Seeing and Sensing the Presence of Fish
Too many fly fishers concentrate on seeing a fish and not “sensing” the presence of fish. Truly successful fly fishers don’t just look for a fish but all the subtle sights and sounds of where the fish are. The less blind fishing you can do and the more targeted casts you make the more fish you will probably catch.
Before even heading for the stream it is critical that you have a good pair of polarizing sunglasses. For a more comprehensive review of the value of sunglasses and what to look for in a pair refer to our Tips & Techniques article on sunglasses.
OK, so you have your copper tinted glasses with a good side shield. Now you will suddenly see fish. Not! Now it is a question of where to look, how to look, and what to look for.
Fishing legend says that the English don’t wade, fish in tweed and only cast to rising fish. Maybe on a smooth flowing chalk stream you can see the rises and know something is hatching. But on a high gradient stream it isn’t always easy to see a rise, to know if a hatch is going on and if there is a hatch what group is hatching. If you can determine that there is a hatch, spotting rising fish becomes a bit easier. As you fish your way up the stream keep looking out over the water a little below tree top level. Why do this? When there is a hatch of any significance at all, the flycatcher swallows and all the other birds will be darting out of the stream to take advantage of the feast. How the birds are flying will also give you a lot of insight into what pattern to tie on to prospect with. If the bird’s flight is straight out and back to a perch on a branch, more than likely mayflies are hatching. If they are making a low erratic flight over the water, a size 14 tan elk hair caddis would be a good choice.
As you drive down the highway you don’t fix your focus on the road just in front of you. You are continuously scanning the environment. You are looking several cars ahead of you, in your rear view mirror, and at the gages on the dashboard. When something catches your eye – break light on a car up ahead, an exit sign or the flashing lights of the police in your rear view mirror – you immediately focus in on what caught your attention. Next you assess the situation, take appropriate action if necessary and if nothing has to be done you resume your scan. In the case of the police lights you start working on a good story.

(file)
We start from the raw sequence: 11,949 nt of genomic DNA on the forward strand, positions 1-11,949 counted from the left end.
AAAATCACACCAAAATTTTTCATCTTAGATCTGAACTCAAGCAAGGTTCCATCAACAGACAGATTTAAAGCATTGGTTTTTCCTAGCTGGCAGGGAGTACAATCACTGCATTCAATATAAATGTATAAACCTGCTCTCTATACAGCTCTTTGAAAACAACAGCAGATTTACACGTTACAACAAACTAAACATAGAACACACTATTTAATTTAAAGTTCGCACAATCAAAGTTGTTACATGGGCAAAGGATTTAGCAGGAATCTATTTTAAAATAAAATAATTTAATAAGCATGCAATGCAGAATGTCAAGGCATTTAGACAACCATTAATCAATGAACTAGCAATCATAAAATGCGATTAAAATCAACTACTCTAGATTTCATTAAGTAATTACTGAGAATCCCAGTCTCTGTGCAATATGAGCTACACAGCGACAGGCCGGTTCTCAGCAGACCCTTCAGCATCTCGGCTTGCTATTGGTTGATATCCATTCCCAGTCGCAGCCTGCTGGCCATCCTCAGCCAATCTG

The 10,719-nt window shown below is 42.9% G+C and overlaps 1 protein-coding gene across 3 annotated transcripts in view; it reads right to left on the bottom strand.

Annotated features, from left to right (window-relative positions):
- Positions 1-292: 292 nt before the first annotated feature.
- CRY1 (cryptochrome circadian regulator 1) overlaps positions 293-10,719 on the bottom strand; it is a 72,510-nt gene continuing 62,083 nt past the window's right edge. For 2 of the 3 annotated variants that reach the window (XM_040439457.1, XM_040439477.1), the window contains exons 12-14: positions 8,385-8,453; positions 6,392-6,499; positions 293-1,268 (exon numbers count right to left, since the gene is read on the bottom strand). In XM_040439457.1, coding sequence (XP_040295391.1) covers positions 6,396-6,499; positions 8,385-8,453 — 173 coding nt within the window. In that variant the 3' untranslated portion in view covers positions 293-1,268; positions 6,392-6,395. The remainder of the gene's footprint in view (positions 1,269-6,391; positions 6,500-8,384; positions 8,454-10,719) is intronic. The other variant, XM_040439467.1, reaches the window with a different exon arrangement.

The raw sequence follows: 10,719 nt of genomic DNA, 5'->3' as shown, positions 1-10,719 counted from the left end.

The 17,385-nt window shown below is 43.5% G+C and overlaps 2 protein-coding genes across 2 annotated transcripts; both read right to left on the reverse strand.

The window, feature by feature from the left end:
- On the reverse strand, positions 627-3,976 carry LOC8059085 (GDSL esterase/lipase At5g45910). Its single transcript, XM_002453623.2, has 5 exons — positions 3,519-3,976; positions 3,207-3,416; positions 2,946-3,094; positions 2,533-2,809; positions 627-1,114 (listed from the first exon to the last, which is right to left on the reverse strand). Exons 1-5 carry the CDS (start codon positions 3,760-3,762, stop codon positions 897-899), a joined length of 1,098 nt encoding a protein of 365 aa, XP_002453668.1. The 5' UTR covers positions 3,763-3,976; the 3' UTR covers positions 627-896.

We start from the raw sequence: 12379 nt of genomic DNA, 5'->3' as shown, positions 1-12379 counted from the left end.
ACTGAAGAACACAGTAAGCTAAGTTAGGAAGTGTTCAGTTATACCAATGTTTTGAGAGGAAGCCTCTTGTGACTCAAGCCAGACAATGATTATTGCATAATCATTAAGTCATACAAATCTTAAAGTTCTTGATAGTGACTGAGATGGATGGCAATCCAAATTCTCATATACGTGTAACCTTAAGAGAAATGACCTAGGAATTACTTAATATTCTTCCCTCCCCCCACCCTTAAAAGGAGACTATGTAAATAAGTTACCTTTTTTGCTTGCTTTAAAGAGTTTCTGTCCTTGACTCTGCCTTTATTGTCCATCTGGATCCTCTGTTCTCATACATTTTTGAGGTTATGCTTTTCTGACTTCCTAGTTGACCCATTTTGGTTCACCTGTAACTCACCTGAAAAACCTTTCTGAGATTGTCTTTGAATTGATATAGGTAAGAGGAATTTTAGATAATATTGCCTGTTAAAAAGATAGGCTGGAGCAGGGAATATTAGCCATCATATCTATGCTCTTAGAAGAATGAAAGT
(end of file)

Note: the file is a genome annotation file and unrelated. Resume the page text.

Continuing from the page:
How does this apply on the stream and in seeing fish? The same process that you employ while driving applies here. You don’t focus and look at any one thing. Instead, you are continually scanning the entire area looking at everything and key in on subtle differences such as the bird’s movement, shapes, patterns and colors.
As these two pictures illustrate, these differences are the triggers that cause you to zoom in on what caught your eye and evaluate it.
Now that you have your polarizing glasses to cut the glare and are starting to practice using “splatter vision,” what are the subtle shapes, pattern and colors to look for? Once in a while you will be lucky enough to clearly see a fish in the water. These opportunities give you valuable information about the shapes; pattern and colors that we need to look for.
In most streams the predominate shape of material on the bottom will be round, oval or maybe even somewhat rectangular and not long and slender. If it is long and narrow and not rounded there is a good possibility it is a fish. Remember it is just a possibility. You could spend your time fishing to a trout sized log that you thought was a log sized trout!
It would be nice to be able to say that fish are always going to be one color and the steam bed will always be a different color. Your prey can be anything from dark to light. The important thing is to look for a color difference and try to couple it with a difference in shape.
As you scan the stream looking for those tell tale shapes and color differences keep your eyes peeled for slight movements. Your fish may have the same shape and color of the material as the location where he is holding. The slight movement of a fin or the flash of white as he opens his mouth to feed may be all you have to go on. Look hard for those subtle signals and you will see your fish.
So the next time you are driving down the highway in your fashionable polarizing sunglasses on your way to your favorite stream, practicing splatter vision, think about where you have caught fish. When you get to the stream look in those places for signs of a fish shape, color and movement.